This simple gate is the entrance to an impressive arboretum, open this Sunday 22nd October 10am – 3pm it is situated at Framingham Earl just 3 miles south east of Norwich.
There are 14 hectares (34 acres) here of a great collection of trees originally laid out by Dr Edward Rigby a physician and surgeon in Norwich. He was also a great lover of the natural world and having bought the estate in 1786 he began planting in about 1805. Originally called Framingham Hall the name was changed to The Chase when Geoffrey Colman acquired the property in 1929.
The house was demolished in 1973 a few years after the death of Colman’s widow Lettice. The Beech Walk remains as a memory of the grand house it once was.
Framingham Hall is shown on Faden’s map of Norfolk 1797 and this more recent OS map outlines the demolished hall and shows the line of the Beech Walk centred on the old site.
It is that time of year when here and there are signs of autumn with the leaves beginning to turn, perhaps on one specimen like this nissa sylvatica ‘Tupelo’.
or an entire tree catching the light in the dark green canopy.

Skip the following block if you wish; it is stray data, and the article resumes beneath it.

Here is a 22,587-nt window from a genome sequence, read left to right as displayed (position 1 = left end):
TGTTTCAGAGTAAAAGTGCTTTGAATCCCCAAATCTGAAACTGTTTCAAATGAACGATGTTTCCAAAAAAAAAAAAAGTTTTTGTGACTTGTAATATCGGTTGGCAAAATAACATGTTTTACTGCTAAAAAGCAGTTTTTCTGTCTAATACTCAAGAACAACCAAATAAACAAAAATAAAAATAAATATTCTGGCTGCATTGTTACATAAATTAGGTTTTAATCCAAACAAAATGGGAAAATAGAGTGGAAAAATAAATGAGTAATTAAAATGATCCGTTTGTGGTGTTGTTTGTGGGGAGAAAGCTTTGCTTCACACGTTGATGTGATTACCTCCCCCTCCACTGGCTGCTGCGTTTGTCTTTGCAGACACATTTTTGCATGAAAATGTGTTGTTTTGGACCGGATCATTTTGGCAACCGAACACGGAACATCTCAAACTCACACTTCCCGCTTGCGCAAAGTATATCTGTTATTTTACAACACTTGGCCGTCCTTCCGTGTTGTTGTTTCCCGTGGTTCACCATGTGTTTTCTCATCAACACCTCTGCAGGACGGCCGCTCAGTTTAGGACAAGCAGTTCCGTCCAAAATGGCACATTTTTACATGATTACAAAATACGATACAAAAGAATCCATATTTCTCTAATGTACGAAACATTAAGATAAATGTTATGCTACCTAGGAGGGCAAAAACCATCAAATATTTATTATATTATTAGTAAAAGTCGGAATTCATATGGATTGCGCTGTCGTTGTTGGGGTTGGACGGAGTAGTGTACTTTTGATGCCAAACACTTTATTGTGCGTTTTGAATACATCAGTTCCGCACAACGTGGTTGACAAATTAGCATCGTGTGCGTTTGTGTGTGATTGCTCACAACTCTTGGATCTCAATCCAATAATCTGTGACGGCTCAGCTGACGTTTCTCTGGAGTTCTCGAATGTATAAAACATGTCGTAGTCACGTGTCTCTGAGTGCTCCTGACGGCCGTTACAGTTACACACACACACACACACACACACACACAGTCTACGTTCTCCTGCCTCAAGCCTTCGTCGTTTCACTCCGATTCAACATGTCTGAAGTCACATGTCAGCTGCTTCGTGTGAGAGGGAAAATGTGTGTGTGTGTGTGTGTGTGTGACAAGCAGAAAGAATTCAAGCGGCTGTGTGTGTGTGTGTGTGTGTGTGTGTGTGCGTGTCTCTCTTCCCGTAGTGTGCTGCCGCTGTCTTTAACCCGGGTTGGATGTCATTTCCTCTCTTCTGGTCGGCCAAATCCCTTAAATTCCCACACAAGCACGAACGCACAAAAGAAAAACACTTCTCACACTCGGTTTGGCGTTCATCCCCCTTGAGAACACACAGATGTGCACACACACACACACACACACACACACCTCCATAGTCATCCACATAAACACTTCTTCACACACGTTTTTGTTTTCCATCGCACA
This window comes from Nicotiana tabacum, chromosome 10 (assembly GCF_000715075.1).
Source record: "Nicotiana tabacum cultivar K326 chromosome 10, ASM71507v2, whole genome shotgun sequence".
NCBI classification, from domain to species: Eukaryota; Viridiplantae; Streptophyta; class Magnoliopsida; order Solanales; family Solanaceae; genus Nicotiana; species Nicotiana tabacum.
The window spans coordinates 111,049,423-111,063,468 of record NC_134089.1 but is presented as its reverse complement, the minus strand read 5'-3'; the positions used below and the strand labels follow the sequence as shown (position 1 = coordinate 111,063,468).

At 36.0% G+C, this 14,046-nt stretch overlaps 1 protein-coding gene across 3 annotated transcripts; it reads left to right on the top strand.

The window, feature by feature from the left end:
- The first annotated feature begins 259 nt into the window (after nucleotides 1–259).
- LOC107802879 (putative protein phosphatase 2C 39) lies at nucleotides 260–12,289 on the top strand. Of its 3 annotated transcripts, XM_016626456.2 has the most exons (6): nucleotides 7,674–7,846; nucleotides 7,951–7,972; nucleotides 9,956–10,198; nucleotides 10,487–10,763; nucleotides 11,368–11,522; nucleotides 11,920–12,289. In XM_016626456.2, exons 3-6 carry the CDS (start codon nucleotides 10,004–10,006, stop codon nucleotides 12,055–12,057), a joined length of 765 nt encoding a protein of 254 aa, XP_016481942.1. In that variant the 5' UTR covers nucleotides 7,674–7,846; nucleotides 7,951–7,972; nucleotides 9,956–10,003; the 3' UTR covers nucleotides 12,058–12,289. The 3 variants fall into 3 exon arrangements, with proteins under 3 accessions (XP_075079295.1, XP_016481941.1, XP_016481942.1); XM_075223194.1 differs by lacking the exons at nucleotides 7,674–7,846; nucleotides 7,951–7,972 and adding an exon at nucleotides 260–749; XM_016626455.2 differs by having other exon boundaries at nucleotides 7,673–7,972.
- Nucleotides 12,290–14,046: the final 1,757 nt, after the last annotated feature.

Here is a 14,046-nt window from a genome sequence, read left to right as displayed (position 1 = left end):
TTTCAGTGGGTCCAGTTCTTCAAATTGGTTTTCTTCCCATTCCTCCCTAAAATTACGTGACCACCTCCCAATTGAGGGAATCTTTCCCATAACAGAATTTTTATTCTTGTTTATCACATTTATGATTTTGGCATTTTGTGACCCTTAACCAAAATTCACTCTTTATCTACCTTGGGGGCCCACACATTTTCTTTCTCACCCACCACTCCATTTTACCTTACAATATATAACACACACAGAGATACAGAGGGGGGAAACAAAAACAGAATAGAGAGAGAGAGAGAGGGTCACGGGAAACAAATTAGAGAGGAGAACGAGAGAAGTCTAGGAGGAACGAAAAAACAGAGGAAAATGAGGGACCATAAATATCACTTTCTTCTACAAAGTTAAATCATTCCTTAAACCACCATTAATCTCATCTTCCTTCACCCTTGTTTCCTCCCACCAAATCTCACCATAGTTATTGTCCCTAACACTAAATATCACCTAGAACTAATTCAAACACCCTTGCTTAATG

It is not a neglected wood, young trees have been recently planted and benches are placed in strategic places such as at the end of this ride,
or in front of the remains of the old balustrade on the North side of the house.
This old photograph shows the South side.
Those elegant ladies might have wandered through growing shrubs and sat in this graceful rotunda now slightly hidden from view.
In the eighteenth century this classical statue would have symbolised the cultured taste and status of the owner. His presence remains majestic amongst the giants:
such as the Cedars of Lebanon cedrus lebani which are quite magnificent,
the large tight fat cones are firmly attached to the graceful arching branches,
unlike these tiny ones on a fir which drop so freely.
A fallen branch snakes its way up the hill,